Jerry P. Clark Fig.1. Scrub (or California) Jay (Aphelocoma coerulescens)
Primary State Biologist
California Department of Food and Agriculture
Sacramento, CA 924271-0001.

Scott E. Hygnstrom
Extension Wildlife Damage Specialist
Department of Forestry, Fisheries and Wildlife
University of Nebraska
Lincoln, NE 68583-0819

Fig. 1. Scrub (or California) jay, Aphelocoma coerulescens

Damage Prevention and Control Methods

Legal Status

Scrub jays are classified as migratory nongame birds in the Code of Federal Regulations. They may be controlled only under a permit from the US Fish and Wildlife Service.


Place bird netting over fruit trees, vines, and gardens to exclude jays from the immediate area.


Frightening devices are only moderately effective in protecting crops from scrub jays. Almond and pistachio growers commonly use gas cannons, Av-Alarm® devices, and shooting to frighten or disperse jays.

Repellents and Toxicants

None are registered.


scrub jay trapping
Fig. 2. Scrub jays can be taken by the use of a rat snap trap. Bait the trap with a nut or nut meat and set as illustrated.

Jays can be taken by using conventional rat traps baited with a shelled or unshelled almond or the meat of half an English walnut (Fig. 2). The best location for the rat trap is on a vertical limb of a tree. Nail it high enough in the tree to be out of reach of small children. Beneath the vertical limb there should be a horizontal limb that is frequented by jays. Fasten the trap, trigger down, with the bait about 7 inches (18 cm) above the horizontal limb. The trap will still work if it is placed on a horizontal limb, but other species of birds might accidentally step on the trigger. Other baits may be used. An unshelled almond is probably less likely to attract other birds than are the exposed almond or nut meats. Acceptance of nut baits is not as good when there is an abundant supply of ripe fruit or nuts available.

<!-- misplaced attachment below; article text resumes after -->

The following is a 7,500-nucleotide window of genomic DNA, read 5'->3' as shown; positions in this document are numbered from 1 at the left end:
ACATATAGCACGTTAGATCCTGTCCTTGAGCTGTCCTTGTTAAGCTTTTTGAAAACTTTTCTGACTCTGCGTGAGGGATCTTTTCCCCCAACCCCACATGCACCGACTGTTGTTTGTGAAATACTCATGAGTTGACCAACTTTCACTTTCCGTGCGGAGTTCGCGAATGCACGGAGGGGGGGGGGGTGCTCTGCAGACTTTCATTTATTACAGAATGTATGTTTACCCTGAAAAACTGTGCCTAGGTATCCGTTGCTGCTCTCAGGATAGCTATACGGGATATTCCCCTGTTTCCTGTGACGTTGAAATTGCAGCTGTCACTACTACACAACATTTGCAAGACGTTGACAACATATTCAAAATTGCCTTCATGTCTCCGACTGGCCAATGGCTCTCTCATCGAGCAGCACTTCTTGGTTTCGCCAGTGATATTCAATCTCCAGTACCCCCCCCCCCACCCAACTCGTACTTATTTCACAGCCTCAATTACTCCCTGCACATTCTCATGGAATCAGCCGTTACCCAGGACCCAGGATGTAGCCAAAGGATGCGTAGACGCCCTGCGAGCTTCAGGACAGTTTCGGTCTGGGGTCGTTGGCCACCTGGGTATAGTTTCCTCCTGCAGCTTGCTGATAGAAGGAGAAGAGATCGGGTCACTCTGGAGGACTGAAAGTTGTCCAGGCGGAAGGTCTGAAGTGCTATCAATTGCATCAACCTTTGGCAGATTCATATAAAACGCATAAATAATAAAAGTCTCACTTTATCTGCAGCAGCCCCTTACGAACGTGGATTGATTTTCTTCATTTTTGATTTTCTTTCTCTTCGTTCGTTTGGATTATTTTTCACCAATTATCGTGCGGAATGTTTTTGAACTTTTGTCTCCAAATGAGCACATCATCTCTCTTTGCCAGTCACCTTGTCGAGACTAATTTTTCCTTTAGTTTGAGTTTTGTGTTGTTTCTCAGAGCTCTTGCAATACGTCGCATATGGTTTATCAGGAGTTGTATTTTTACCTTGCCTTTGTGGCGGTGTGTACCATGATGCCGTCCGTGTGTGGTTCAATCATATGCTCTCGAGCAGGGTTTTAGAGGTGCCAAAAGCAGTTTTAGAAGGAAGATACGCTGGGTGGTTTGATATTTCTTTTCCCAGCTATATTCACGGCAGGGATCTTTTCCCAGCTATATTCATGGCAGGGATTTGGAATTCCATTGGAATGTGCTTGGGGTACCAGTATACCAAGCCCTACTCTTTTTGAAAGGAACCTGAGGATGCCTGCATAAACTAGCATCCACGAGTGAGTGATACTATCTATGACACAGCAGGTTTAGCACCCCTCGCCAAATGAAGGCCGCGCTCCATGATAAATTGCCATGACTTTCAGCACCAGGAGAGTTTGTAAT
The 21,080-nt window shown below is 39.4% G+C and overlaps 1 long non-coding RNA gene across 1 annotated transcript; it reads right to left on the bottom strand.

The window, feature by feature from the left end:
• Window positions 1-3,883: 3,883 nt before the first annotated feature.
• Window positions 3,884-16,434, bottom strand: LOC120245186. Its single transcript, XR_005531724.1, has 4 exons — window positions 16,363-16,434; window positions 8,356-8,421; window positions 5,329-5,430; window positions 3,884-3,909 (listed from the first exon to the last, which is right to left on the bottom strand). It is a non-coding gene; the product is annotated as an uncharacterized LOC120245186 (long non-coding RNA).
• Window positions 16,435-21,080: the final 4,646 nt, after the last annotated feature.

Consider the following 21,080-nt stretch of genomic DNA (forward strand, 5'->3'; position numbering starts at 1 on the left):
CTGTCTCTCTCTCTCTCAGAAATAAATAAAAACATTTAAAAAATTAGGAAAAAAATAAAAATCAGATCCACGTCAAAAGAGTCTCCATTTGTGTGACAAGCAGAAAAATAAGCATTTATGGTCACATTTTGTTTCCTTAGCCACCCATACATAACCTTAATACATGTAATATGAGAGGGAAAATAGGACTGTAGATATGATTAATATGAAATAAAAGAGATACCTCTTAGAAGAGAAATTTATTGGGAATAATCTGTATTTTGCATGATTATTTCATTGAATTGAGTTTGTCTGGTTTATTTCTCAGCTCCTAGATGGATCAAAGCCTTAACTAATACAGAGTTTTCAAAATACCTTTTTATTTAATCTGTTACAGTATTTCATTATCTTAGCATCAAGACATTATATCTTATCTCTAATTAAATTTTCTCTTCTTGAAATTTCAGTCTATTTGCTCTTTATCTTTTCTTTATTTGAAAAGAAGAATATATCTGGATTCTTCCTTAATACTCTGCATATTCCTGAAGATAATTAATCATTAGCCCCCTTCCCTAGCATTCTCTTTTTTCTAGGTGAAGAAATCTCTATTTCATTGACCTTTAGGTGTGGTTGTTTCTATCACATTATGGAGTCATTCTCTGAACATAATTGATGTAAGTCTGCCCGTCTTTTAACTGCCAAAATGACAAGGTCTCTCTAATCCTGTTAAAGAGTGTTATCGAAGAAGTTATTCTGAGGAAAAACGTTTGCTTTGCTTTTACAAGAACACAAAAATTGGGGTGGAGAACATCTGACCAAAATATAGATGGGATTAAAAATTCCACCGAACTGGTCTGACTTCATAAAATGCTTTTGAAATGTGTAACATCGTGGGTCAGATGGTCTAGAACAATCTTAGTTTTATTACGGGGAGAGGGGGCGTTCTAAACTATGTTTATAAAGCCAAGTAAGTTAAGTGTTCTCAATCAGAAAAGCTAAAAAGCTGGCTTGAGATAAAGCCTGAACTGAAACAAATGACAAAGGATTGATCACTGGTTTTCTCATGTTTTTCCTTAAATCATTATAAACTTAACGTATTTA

Trapping efficiency has been increased by enlarging the wire bail with a 7-x 9-inch (17.8- x 22.9-cm) piece of 1-inch (2.5-cm) mesh welded wire. Cut a 1-x 4-inch (2.5- x 10.2-cm) slot out of the middle of the welded wire to provide clearance for the trigger release wire and wire it onto the bail. Also consider using a 4-x 6-inch (10.2- x 15.2-cm) piece of sheet metal. Cut a “V” out of the sheet metal (for clearance of the trigger release wire) and fold over 1/2 inch (1.3 cm) of each edge to hold the metal on the bail. The trigger mechanism can also be enlarged by attaching a thin round piece (half-dollar size) of wood. This trap improvement was developed by Bill Clark and Rocky Loop, of the Tulare County, California, Department of Agriculture.

Little success has been obtained in trapping jays with modified Australian crow traps.


Shooting will reduce the number of jays present but it is costly and rather futile as a method of complete crop protection.


Scott E. Hygnstrom; Robert M. Timm; Gary E. Larson

Prevention and Control of Wildlife Damage Logo 1994


Cooperative Extension Division Institute of Agriculture and Natural Resources University of Nebraska -Lincoln

United States Department of Agriculture Animal and Plant Health Inspection Service Animal Damage Control

Great Plains Agricultural Council Wildlife Committee

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